Judge Sullivan issued an opinion yesterday with his findings and conclusions after a breach of contract bench trial in which Merrill Lynch Capital Advisors sued its swap counterparty and a guarantor for $146 million. The principal question at trial was whether the individuals signing the contracts had the authority to do so.
Judge Sullivan apparently did not believe this was a close question, based on the testimony of two of the signatories, Ana Claudia De Moraes Tamer and Ernesto Valdomiro Possari:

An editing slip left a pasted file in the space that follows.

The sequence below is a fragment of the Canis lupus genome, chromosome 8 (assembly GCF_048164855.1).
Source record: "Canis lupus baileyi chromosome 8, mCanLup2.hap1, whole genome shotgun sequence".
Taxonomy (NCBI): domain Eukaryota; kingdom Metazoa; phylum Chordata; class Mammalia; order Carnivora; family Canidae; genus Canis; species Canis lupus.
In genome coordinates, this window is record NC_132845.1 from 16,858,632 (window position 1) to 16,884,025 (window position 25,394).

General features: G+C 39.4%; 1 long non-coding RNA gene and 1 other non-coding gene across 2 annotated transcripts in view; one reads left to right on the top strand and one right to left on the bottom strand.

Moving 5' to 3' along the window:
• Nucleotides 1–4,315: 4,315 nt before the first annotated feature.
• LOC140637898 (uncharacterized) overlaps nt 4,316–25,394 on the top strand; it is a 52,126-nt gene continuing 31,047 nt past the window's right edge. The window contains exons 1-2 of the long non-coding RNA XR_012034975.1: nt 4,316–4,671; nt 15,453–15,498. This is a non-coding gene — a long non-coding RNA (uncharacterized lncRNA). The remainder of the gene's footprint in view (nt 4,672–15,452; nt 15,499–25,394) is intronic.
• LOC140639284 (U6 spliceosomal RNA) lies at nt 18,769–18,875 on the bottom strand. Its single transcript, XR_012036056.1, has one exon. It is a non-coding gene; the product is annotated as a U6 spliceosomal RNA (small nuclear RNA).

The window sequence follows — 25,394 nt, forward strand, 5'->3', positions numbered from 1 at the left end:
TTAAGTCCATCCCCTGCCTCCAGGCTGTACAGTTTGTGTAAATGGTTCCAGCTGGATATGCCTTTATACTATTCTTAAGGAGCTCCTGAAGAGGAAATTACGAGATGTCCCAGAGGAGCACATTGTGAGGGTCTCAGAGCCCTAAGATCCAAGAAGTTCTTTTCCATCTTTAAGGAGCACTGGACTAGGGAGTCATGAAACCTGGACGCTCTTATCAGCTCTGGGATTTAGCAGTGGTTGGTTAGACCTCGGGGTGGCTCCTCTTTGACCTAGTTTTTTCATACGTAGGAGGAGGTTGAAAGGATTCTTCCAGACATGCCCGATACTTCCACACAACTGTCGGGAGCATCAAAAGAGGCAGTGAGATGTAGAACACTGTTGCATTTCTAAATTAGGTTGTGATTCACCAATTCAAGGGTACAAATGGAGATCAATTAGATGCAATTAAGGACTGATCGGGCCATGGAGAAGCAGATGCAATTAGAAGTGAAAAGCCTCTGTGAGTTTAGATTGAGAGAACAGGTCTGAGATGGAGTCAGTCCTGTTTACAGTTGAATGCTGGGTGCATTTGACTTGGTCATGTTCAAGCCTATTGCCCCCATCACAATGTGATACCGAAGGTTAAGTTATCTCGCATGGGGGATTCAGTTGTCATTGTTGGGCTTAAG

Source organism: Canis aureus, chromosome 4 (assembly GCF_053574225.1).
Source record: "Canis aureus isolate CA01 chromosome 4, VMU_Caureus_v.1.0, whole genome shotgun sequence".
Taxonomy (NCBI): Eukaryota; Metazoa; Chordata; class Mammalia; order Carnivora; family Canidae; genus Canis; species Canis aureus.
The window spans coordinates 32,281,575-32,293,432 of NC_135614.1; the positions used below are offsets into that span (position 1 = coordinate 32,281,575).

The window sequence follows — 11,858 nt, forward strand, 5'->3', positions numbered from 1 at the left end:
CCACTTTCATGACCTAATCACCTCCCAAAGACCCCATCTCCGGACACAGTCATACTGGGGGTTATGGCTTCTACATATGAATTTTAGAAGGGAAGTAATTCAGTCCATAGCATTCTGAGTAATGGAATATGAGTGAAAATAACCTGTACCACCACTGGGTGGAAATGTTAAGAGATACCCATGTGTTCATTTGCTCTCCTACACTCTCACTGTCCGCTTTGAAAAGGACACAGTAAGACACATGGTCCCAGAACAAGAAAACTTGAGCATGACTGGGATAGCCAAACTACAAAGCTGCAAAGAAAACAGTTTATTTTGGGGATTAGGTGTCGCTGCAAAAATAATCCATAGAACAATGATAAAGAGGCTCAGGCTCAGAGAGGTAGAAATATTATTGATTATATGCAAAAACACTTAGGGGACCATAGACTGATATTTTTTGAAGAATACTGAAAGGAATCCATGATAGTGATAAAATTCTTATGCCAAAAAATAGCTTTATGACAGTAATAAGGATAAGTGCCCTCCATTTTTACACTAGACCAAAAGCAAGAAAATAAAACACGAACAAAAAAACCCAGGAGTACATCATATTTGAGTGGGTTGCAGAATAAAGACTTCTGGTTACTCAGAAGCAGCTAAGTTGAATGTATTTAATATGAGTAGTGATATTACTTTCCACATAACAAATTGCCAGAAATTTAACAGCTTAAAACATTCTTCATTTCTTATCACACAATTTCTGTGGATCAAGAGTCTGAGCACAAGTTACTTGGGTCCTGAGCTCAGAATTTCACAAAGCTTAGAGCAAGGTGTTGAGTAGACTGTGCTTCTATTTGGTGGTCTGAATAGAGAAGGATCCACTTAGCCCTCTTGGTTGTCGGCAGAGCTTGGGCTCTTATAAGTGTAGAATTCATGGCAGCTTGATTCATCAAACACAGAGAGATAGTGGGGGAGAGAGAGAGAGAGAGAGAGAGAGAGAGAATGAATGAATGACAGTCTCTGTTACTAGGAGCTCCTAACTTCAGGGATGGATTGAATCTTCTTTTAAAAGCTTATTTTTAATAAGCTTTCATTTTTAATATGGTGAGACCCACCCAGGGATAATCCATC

Based on Tamer’s shifting and contradictory deposition testimony, trial affidavit, and trial testimony, the Court was left with two wildly variant, but equally unflattering, portraits of Tamer. The first reduced her to a complete cipher, willing to uncritically sign anything (including trial affidavits) put in front of her. The second suggested a thoroughly dishonest witness willing to say or do anything to salvage the financial fortunes of her companies. Neither is worthy of crediting, and each has implications for determining whether Itamarati’s other officers had actual authority when they executed the Swap guaranty and accompanying documentation on behalf of Itamarati. In fact, based upon Tamer’s testimony, the Court has little trouble concluding that Tamer and the board not only bestowed unto Oliveira actual authority to obligate the company but also to direct others to obligate the company. In short, Tamer was an utterly non-credible witness not worthy of belief. But if Tamer was a bad witness, the next witness, Ernesto Valdomiro Possari, who signed each of the confirmations on behalf of Itamarati, was even worse. In light of the fact that Possari was a director of UISA Finance and served as Itamarati’s chief legal officer and senior attorney for over thirty years, one might have expected Possari to be as knowledgeable about the companies and transactions in question as Tamer was ignorant. Indeed, Tamer herself had identified Possari as the person likely to have the greatest knowledge about UISA Finance. In point of fact, Possari proved to be among the most willfully ignorant and thoroughly unbelievable witnesses the Court has ever encountered in over twenty years at the bar and bench.